Thisby Thestoop and the Black Mountain

It’s fair to say that I read a good number of books children’s books. Having kids of my own, I like to pilfer their shelves from time to time. In our house, we like to stock “the classics” as a sort of quality guarantee. Since children’s books became a genre there have been writers who have tried to cash in on the children’s market as a way to make a quick buck with little effort. Reading “the classics” means that you get the best books from every era without having to wade through the formulaic twaddle, most of which has mercifully been forgotten over the years.
It’s a different story with modern children’s books. Picking up a new children’s book means taking a chance on wasting your time, and the modern children’s book publishing machine loves tried and true formulas. After the success of Harry Potter we got books about schools for magical/mythological/specially talented kids who are sorted into groups based on their personalities. After The Hunger Games took off, we’ve have had m…

Chesterton on Crosses

Here is a nice little gem from dear G.K.'s autobiography on the common preference of crosses to crucifixes.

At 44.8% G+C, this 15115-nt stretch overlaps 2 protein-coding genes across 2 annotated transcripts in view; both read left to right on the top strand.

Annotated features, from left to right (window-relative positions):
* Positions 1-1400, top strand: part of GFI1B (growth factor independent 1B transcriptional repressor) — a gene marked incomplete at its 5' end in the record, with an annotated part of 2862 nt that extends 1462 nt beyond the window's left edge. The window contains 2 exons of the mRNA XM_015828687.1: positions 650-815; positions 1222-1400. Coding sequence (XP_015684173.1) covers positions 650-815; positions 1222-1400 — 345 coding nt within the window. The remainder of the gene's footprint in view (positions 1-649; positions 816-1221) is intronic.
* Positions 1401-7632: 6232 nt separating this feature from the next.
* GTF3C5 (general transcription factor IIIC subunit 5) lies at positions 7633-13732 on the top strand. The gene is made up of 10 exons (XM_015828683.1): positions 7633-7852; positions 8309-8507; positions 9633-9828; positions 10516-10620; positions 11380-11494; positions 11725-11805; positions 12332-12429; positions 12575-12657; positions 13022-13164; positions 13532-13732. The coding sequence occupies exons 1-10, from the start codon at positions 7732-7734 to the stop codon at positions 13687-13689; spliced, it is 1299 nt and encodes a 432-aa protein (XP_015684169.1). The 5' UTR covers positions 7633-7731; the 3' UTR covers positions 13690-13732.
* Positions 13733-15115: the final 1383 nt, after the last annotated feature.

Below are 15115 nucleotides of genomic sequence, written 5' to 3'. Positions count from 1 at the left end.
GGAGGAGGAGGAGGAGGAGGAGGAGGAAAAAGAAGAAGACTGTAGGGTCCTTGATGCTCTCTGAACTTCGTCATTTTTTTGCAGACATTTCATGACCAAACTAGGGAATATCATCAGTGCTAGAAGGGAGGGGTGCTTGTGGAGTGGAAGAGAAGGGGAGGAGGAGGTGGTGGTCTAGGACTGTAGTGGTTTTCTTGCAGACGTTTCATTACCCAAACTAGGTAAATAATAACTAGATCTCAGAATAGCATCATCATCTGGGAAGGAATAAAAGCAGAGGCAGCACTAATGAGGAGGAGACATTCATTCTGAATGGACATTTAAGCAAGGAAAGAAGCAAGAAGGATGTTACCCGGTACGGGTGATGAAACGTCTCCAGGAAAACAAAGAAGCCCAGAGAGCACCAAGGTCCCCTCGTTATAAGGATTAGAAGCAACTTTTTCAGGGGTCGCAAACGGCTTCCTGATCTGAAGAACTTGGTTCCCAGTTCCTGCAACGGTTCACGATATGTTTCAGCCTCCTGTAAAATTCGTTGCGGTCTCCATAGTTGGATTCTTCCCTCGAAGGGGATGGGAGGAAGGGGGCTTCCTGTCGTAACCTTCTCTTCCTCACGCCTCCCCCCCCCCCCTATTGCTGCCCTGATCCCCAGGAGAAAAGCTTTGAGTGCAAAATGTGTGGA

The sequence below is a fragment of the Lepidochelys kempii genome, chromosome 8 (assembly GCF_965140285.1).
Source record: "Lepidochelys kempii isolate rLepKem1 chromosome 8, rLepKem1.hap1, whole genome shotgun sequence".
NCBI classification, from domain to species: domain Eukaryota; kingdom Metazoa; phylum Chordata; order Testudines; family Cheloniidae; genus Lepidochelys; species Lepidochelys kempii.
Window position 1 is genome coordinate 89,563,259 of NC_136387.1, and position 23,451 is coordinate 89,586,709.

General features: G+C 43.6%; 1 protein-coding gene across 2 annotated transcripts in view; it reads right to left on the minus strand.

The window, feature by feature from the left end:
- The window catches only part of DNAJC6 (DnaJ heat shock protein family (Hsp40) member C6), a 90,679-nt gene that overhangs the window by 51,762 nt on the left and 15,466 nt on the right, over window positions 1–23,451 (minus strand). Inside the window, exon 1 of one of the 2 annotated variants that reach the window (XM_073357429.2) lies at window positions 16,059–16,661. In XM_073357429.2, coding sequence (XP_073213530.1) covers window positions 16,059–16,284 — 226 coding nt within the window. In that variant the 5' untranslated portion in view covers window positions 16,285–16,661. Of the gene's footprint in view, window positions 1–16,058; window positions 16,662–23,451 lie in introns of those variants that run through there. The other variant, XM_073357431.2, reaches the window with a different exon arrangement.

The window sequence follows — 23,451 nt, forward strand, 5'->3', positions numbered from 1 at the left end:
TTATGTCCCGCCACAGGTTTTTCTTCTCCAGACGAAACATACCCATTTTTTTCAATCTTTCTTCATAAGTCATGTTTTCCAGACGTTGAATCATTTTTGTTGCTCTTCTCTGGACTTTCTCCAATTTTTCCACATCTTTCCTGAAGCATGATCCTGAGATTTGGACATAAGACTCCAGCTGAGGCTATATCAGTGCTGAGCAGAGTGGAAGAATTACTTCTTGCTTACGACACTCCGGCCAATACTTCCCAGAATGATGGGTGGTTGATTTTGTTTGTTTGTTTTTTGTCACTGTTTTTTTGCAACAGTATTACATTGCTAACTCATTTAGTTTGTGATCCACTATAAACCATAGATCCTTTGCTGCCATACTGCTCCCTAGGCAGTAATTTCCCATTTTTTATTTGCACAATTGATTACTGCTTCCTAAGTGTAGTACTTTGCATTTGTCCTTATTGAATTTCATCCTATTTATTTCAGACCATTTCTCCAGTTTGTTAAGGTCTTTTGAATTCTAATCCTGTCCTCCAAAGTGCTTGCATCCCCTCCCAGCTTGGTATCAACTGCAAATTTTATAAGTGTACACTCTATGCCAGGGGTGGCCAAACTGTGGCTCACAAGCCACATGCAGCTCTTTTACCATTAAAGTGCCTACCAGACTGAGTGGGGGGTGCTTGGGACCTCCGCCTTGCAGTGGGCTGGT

The distinction is all the more clearly to be kept in mind because it is, on the face of it, an entirely irrational distinction. The sort of Evangelical who demands what he calls a Living Christ must surely find it difficult to reconcile with his religion an indifference to a Dying Christ; but anyhow one would think he would prefer it to a Dead Cross. To salute the Cross in that sense is literally to bow down to wood and stone; since it is only an image in stone of something that was made of wood. It is surely less idolatrous to salute the Incarnate God or His image; and the case is further complicated by the relation of the image to the other object. If a man were ready to wreck every statue of Julius Caesar, but also ready to kiss the sword that killed him, he would be liable to be misunderstood as an ardent admirer of Caesar. If a man hated to have a portrait of Charles the First, but rubbed his hands with joy at the sight of the axe that beheaded him, he would have himself to blame if he were regarded rather as a Roundhead than a Royalist. And to permit a picture of the engine of execution, while forbidding a picture of the victim, is just as strange and sinister in the case of Christ as in that of Caesar.

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